Introduction Ross River virus disease is the most prevalent mosquito-borne disease in Australia, with 4400 cases annually. We explore how changing future climate, in combination with social responses, may alter the habitat and survival of vectors and hosts. Subsequent changes to the pattern and distribution of infections suggest a range of adaptation strategies for reducing transmission.
Methods We map projected changes to rainfall across Australia to 2100 under “dry” and “wet” scenarios and hypothesise how these changes may affect disease distribution over space and time.
Results Changes to transmission patterns will be regionally-specific. Increasing average temperatures will support virus activity in new regions, or for longer periods of each year, as long as humidity remains sufficient for vector survival. Outbreak patterns will change in some regions as increasing drought is punctuated by heavier rainfalls. Explosive outbreaks between periods of inactivity are increasingly likely in some areas. Epidemic regions bordering endemic regions may move towards endemicity. In coastal areas, saltwater vector breeding will be enhanced by increased tidal inundation with sea level rise. With population growth the number of people at risk of infection will increase each year.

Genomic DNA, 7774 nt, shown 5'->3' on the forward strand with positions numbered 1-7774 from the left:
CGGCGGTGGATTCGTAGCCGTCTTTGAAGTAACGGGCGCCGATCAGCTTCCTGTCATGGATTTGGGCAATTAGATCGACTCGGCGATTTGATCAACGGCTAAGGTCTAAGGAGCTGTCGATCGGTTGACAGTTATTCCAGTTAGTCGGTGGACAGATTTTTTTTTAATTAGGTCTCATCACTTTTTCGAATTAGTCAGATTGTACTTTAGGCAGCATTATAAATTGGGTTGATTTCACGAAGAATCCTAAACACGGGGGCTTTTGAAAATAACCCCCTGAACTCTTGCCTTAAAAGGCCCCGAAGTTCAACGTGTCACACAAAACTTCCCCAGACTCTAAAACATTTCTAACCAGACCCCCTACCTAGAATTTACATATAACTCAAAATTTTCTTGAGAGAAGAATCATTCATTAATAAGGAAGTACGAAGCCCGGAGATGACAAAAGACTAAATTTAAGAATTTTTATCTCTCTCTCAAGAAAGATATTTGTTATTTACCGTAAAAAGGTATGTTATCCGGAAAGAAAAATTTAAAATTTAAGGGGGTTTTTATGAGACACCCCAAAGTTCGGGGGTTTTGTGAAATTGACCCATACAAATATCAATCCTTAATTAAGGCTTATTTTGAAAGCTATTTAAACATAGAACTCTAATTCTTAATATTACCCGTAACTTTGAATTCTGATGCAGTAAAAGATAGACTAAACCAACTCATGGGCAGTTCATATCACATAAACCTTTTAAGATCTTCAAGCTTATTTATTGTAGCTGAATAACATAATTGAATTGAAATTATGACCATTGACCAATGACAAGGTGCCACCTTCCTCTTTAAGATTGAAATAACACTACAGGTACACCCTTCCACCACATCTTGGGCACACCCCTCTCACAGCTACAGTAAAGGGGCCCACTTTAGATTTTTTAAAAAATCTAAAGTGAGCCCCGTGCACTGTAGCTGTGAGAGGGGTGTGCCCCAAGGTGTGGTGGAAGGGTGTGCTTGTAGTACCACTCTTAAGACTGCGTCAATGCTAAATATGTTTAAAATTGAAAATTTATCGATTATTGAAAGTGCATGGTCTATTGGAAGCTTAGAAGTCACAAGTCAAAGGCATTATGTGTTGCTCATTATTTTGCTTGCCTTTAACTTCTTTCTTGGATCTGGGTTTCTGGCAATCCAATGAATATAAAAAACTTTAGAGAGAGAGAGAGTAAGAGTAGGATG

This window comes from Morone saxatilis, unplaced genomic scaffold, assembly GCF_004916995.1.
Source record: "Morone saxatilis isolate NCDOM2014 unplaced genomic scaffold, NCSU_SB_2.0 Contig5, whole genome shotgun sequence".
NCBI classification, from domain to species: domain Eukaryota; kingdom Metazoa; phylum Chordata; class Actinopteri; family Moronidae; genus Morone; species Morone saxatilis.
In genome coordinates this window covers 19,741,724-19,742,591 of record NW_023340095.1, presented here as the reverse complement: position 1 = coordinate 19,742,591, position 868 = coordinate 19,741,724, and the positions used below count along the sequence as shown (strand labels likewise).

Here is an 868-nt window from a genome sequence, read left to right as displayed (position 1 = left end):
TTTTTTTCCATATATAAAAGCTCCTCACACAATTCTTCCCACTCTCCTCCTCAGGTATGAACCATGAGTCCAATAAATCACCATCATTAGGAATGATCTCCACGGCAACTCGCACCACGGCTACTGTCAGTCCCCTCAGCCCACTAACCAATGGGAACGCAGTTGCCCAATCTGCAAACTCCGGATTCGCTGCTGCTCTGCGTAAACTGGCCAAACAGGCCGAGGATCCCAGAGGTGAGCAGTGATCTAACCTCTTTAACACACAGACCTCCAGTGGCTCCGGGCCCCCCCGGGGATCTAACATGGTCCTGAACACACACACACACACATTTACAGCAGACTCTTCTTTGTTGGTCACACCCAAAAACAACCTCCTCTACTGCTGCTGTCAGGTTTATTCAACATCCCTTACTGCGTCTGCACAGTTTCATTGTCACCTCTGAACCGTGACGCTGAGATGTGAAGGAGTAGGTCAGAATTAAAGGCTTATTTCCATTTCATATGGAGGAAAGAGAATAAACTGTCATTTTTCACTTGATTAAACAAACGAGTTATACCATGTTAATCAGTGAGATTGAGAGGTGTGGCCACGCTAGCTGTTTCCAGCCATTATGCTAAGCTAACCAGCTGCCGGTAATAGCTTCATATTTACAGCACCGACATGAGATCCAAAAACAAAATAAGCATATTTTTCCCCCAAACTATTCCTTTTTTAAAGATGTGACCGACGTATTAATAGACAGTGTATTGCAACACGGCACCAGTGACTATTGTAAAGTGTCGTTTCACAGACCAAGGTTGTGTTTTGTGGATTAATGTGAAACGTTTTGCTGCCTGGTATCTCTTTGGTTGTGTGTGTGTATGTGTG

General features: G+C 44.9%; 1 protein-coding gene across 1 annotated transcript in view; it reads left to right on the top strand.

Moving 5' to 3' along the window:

Conclusion The pattern of infections in some local areas may change significantly from the historical norm as climate changes, while local adaptations, such as those to manage water deficit, may inadvertently increase vector habitat. Responses that are coordinated between state and local governments and across portfolios will be most successful and cost effective.